There are certain movies that will always be special to the Black community, and these 7 films are no exception. Whether they air on television or you catch it on Netflix or Redbox (do people still rent DVDs?), whenever these movies come on, Black people everywhere will drop what they’re doing to watch. Here are our picks.
Boyz n the Hood
I doubt there’s a Black person in America who hasn’t seen Boyz n the Hood (1990), however, if you’re not Black, the film is a coming of age drama that takes place in the early 90’s in the Crenshaw section of L.A. Directed by John Singleton, Boyz n the Hood is centered on “Trey” , a young boy who finds himself getting into trouble in school. Eventually, his mother determines she is unable to raise Trey into the man she wants him to become, so she sends him to live with his father. Boyz n the Hood follows Trey from adolescence to young adulthood, as he grows up in the “hood” surrounded by bad influences while striving to become a good man. With an all-star cast that includes Cuba Gooding Jr, Lawrence Fishbourne, Angela Basset, Ice Cube, Nia Long, Morris Chestnut and more, Boyz n the Hood has no doubt solidified itself as a cultural classic in the Black community.
Friday (1995) is a comedy that continues to get major airplay in Black households everywhere. With fan faves Ice Cube and Chris Tucker in the starring roles, Friday is another film that when it comes on, you have to sit down and watch it (even if it’s the horribly edited version on BET). From the litany of quote-ables like “Bye, Felisha” or “You just got knocked the *bleep* out”, to all the hilarious shenanigans “Smokey” (Tucker) and “Craig” (Ice Cube) get into, Friday is one film that will always be funny.
Set It Off
Set It Off (1997) is unique because it brings an alternative view of Black women to film that isn’t often seen. Who would’ve thought of making a movie about four Black female friends who come up with the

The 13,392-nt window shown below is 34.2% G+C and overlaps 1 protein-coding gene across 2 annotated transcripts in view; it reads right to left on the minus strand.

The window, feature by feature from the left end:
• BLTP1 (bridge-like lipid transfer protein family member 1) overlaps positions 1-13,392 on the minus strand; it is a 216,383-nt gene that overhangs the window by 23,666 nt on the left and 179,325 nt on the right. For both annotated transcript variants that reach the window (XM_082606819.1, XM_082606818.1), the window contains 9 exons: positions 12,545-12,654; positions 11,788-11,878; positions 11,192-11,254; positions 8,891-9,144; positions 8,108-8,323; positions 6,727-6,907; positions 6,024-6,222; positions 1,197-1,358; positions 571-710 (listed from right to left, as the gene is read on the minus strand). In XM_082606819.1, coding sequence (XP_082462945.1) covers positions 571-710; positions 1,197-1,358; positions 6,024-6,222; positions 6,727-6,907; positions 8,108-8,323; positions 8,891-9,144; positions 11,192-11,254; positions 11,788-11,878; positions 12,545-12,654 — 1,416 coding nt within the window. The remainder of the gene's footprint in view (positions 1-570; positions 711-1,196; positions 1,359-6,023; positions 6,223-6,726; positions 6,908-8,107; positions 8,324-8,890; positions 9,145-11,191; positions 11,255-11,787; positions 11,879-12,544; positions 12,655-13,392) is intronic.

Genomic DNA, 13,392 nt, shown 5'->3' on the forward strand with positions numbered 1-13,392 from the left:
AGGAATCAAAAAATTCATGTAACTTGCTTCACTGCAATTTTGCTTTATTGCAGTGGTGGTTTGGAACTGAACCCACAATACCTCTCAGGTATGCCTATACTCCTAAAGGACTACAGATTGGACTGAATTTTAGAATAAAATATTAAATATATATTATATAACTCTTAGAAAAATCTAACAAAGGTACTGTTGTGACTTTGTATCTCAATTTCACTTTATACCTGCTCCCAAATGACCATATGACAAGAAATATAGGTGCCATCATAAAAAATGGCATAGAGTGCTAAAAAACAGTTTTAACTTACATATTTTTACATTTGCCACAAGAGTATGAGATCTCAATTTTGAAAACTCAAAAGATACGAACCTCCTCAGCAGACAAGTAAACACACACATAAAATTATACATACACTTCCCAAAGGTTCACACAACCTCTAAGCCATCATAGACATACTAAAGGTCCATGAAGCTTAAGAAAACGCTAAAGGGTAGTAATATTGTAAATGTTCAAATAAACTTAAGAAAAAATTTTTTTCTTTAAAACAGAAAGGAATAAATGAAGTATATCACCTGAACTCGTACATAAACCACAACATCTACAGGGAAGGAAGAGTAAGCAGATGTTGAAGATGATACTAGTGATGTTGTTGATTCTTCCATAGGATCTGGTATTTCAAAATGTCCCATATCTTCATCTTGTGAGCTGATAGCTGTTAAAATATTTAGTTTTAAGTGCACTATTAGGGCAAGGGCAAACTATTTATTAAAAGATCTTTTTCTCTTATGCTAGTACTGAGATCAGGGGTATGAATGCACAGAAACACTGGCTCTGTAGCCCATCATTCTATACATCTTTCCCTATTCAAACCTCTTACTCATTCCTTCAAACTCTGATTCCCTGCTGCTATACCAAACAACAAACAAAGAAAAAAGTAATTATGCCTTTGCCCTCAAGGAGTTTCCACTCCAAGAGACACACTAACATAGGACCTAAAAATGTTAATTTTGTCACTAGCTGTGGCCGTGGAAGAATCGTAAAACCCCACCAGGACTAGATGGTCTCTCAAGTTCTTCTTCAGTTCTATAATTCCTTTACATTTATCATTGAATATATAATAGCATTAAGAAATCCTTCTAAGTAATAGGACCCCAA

brilliant horrible idea to rob a few banks and make some easy money, while dealing with loss, poverty, racial injustice, misogyny, and love? Oh yea, Kate Lanier and Takashi Bufford, that’s who. Directed by F. Gary Gray and starring Queen Latifah, Jada Pinkett-Smith, Vivica A. Foxx, and Kimberly Elise, Set It Off is the story of four friends who make bad decisions that result in repercussions none of them expected. It shows what good people will do when they run out of options, but most importantly it shows how difficult it is to be a Black woman in America. Set It Off is funny, rewarding, sad, and enlightening–all reasons why it continues to resonate with Black people today. (By the way Girls Trip (2017) is totally the women of Set It Off in an alternate timeline).
Menace II Society
For some reason, Los Angeles tends to be the setting for a lot of these “hood” films from the 90s. Menace II Society continues the tradition. The film is set in the Watts neighborhood of southern LA in the early 90’s. The film stars Tyrin Turner, Jada Pinkett-Smith, Samuel L Jackson, and Larenz Tate, and was the directorial debut for Allen and Albert Hughes (The Hughes Brothers). The film follows young “Caine” (Turner) who deals with the all too familiar trials and tribulations many young Black men in the hood can relate to. From being in the wrong place at the wrong time to deciding between life in the streets or life on the straight and narrow, Menace II Society is a coming of age tale that continues to be relatable to Black people more than 20 years later.
Love & Basketball
Guess what? This film takes place in LA too, but unlike the others, this film is a love story. Love & Basketball (2000)starring Sanaa Lathan and Omar Epps, is about two friends who grow up next door to each other and who eventually become lovers of basketball and each other. The movie chronicles the ups and downs of their relationship and sheds a light on the double standards that apply to female athletes. Love & Basketball is definitely a hood classic, and to this day, Quincy (Epps) and Monica (Lathan) continue to be #relationshipgoals.
Bad Boys was released in 1995 and starred both Will Smith and Martin Lawrence at arguably the height of their careers. A change from the typical hood drama, Bad Boys showed Black men in a different light placing them in authority roles as policemen, as opposed to the criminals many Black actors portrayed at the time. From Lawrence’s humor to Smith’s charm, both actors’ characters will go down in history as one of the best on-screen cop duos of all time (in our books at least).
While we know this is hardly all of them, these are just a few that we knew would spark some nostalgia. So which ones are your faves?